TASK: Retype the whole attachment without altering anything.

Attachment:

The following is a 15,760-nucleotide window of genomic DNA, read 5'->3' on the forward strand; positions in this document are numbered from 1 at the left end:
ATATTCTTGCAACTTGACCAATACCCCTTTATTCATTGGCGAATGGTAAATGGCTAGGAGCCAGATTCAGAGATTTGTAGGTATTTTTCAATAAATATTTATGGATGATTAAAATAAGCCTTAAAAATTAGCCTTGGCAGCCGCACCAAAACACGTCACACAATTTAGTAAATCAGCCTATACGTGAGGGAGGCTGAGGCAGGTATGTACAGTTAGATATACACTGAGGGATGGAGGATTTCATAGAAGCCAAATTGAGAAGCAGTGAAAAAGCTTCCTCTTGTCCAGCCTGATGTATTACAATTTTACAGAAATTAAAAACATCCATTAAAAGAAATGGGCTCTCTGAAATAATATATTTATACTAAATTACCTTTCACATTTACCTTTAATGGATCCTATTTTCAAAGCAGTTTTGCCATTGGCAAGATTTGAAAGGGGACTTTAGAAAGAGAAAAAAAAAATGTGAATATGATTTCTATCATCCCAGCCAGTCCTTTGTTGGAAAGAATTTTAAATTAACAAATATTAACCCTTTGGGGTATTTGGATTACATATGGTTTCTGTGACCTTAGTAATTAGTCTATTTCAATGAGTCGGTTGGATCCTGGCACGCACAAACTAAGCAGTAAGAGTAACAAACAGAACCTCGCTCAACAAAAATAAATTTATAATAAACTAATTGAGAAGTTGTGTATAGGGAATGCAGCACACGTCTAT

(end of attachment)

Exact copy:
The following is a 15,760-nucleotide window of genomic DNA, read 5'->3' on the forward strand; positions in this document are numbered from 1 at the left end:
ATATTCTTGCAACTTGACCAATACCCCTTTATTCATTGGCGAATGGTAAATGGCTAGGAGCCAGATTCAGAGATTTGTAGGTATTTTTCAATAAATATTTATGGATGATTAAAATAAGCCTTAAAAATTAGCCTTGGCAGCCGCACCAAAACACGTCACACAATTTAGTAAATCAGCCTATACGTGAGGGAGGCTGAGGCAGGTATGTACAGTTAGATATACACTGAGGGATGGAGGATTTCATAGAAGCCAAATTGAGAAGCAGTGAAAAAGCTTCCTCTTGTCCAGCCTGATGTATTACAATTTTACAGAAATTAAAAACATCCATTAAAAGAAATGGGCTCTCTGAAATAATATATTTATACTAAATTACCTTTCACATTTACCTTTAATGGATCCTATTTTCAAAGCAGTTTTGCCATTGGCAAGATTTGAAAGGGGACTTTAGAAAGAGAAAAAAAAAATGTGAATATGATTTCTATCATCCCAGCCAGTCCTTTGTTGGAAAGAATTTTAAATTAACAAATATTAACCCTTTGGGGTATTTGGATTACATATGGTTTCTGTGACCTTAGTAATTAGTCTATTTCAATGAGTCGGTTGGATCCTGGCACGCACAAACTAAGCAGTAAGAGTAACAAACAGAACCTCGCTCAACAAAAATAAATTTATAATAAACTAATTGAGAAGTTGTGTATAGGGAATGCAGCACACGTCTAT